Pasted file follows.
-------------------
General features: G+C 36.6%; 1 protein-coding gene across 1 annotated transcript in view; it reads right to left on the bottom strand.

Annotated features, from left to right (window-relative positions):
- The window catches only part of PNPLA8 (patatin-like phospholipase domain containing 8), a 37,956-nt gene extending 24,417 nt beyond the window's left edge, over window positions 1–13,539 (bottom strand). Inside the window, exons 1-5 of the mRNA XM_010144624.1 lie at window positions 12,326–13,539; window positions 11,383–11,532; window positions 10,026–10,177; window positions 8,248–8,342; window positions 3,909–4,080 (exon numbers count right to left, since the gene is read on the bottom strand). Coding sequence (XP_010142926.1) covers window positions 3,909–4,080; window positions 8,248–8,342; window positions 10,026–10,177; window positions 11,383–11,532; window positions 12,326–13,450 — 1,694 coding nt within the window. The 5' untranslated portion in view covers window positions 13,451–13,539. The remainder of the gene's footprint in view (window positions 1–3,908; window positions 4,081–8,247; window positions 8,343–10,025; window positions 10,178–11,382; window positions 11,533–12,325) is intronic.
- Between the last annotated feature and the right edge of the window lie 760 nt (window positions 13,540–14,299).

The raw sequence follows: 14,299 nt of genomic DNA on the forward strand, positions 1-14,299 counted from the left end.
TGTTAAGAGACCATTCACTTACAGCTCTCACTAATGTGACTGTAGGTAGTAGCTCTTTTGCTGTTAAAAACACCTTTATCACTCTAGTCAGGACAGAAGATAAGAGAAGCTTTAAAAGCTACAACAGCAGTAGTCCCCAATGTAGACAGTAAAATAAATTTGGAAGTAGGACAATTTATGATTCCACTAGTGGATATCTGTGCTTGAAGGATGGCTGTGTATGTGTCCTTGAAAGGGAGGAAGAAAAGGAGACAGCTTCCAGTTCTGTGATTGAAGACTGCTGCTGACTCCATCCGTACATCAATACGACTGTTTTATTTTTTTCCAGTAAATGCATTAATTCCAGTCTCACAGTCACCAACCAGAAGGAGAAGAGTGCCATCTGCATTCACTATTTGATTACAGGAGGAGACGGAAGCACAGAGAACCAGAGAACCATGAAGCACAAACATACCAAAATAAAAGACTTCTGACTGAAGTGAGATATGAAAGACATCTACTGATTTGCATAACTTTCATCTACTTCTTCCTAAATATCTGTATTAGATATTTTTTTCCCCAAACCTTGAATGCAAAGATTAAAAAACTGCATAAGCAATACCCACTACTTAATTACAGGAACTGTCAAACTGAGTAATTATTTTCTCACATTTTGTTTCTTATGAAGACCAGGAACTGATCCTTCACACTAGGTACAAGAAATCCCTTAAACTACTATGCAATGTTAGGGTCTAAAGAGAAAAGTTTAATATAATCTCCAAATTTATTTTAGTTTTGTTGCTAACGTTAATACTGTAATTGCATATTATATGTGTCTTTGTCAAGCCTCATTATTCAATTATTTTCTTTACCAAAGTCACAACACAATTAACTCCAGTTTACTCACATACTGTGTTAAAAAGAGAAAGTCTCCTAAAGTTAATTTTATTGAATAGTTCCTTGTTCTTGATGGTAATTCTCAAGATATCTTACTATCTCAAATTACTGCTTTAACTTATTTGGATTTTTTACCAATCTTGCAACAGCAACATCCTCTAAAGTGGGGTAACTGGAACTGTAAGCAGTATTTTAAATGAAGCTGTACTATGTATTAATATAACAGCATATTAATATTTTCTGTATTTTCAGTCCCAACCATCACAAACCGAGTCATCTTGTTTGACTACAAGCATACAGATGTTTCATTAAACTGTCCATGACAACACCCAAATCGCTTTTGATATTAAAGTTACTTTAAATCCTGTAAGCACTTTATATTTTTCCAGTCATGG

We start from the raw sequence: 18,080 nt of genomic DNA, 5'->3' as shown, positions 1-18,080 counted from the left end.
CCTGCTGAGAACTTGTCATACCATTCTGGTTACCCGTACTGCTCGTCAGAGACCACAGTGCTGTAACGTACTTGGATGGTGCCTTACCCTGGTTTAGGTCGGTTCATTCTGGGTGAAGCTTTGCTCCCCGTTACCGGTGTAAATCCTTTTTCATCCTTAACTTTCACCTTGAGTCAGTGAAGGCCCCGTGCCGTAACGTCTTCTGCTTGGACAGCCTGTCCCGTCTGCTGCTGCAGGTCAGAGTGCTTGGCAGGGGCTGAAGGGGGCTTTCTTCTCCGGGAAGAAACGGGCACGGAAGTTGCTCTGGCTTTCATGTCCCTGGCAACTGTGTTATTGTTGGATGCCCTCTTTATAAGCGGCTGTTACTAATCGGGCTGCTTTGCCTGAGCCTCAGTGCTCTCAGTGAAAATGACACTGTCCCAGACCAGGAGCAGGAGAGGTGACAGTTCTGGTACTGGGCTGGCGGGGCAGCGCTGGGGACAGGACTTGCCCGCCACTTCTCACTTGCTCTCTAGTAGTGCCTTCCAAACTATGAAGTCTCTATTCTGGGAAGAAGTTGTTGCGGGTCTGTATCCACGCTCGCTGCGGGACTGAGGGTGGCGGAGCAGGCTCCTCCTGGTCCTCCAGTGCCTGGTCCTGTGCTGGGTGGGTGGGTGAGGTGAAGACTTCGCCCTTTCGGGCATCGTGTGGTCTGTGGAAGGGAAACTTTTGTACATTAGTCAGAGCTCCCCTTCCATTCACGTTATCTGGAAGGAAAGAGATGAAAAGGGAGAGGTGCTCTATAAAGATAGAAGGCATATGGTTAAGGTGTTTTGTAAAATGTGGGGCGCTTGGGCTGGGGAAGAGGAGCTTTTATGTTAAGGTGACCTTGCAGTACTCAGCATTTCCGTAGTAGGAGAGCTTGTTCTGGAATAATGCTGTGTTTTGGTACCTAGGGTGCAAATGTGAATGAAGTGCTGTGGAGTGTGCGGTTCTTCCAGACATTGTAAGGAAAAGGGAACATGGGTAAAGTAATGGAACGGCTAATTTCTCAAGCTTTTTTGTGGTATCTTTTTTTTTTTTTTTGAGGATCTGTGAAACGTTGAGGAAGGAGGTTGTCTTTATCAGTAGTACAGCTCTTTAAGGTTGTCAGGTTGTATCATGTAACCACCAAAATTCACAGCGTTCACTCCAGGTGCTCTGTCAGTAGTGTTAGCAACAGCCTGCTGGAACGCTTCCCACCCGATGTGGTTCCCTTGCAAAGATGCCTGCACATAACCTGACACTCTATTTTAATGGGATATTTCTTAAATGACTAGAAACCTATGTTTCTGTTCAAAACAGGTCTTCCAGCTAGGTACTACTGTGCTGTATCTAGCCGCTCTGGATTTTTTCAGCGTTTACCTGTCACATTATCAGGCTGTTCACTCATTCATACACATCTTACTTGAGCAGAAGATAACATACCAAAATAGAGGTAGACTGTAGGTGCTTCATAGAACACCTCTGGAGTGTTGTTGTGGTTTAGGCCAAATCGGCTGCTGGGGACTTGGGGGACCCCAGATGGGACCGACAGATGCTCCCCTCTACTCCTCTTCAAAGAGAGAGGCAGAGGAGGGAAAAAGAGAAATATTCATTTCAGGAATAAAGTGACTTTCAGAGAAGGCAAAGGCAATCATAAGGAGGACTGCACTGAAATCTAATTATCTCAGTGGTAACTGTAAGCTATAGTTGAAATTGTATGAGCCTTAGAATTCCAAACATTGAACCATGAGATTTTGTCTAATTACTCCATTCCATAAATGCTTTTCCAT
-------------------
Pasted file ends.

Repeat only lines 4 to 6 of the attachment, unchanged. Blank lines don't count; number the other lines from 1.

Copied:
- Between the last annotated feature and the right edge of the window lie 760 nt (window positions 13,540–14,299).

The raw sequence follows: 14,299 nt of genomic DNA on the forward strand, positions 1-14,299 counted from the left end.
TGTTAAGAGACCATTCACTTACAGCTCTCACTAATGTGACTGTAGGTAGTAGCTCTTTTGCTGTTAAAAACACCTTTATCACTCTAGTCAGGACAGAAGATAAGAGAAGCTTTAAAAGCTACAACAGCAGTAGTCCCCAATGTAGACAGTAAAATAAATTTGGAAGTAGGACAATTTATGATTCCACTAGTGGATATCTGTGCTTGAAGGATGGCTGTGTATGTGTCCTTGAAAGGGAGGAAGAAAAGGAGACAGCTTCCAGTTCTGTGATTGAAGACTGCTGCTGACTCCATCCGTACATCAATACGACTGTTTTATTTTTTTCCAGTAAATGCATTAATTCCAGTCTCACAGTCACCAACCAGAAGGAGAAGAGTGCCATCTGCATTCACTATTTGATTACAGGAGGAGACGGAAGCACAGAGAACCAGAGAACCATGAAGCACAAACATACCAAAATAAAAGACTTCTGACTGAAGTGAGATATGAAAGACATCTACTGATTTGCATAACTTTCATCTACTTCTTCCTAAATATCTGTATTAGATATTTTTTTCCCCAAACCTTGAATGCAAAGATTAAAAAACTGCATAAGCAATACCCACTACTTAATTACAGGAACTGTCAAACTGAGTAATTATTTTCTCACATTTTGTTTCTTATGAAGACCAGGAACTGATCCTTCACACTAGGTACAAGAAATCCCTTAAACTACTATGCAATGTTAGGGTCTAAAGAGAAAAGTTTAATATAATCTCCAAATTTATTTTAGTTTTGTTGCTAACGTTAATACTGTAATTGCATATTATATGTGTCTTTGTCAAGCCTCATTATTCAATTATTTTCTTTACCAAAGTCACAACACAATTAACTCCAGTTTACTCACATACTGTGTTAAAAAGAGAAAGTCTCCTAAAGTTAATTTTATTGAATAGTTCCTTGTTCTTGATGGTAATTCTCAAGATATCTTACTATCTCAAATTACTGCTTTAACTTATTTGGATTTTTTACCAATCTTGCAACAGCAACATCCTCTAAAGTGGGGTAACTGGAACTGTAAGCAGTATTTTAAATGAAGCTGTACTATGTATTAATATAACAGCATATTAATATTTTCTGTATTTTCAGTCCCAACCATCACAAACCGAGTCATCTTGTTTGACTACAAGCATACAGATGTTTCATTAAACTGTCCATGACAACACCCAAATCGCTTTTGATATTAAAGTTACTTTAAATCCTGTAAGCACTTTATATTTTTCCAGTCATGG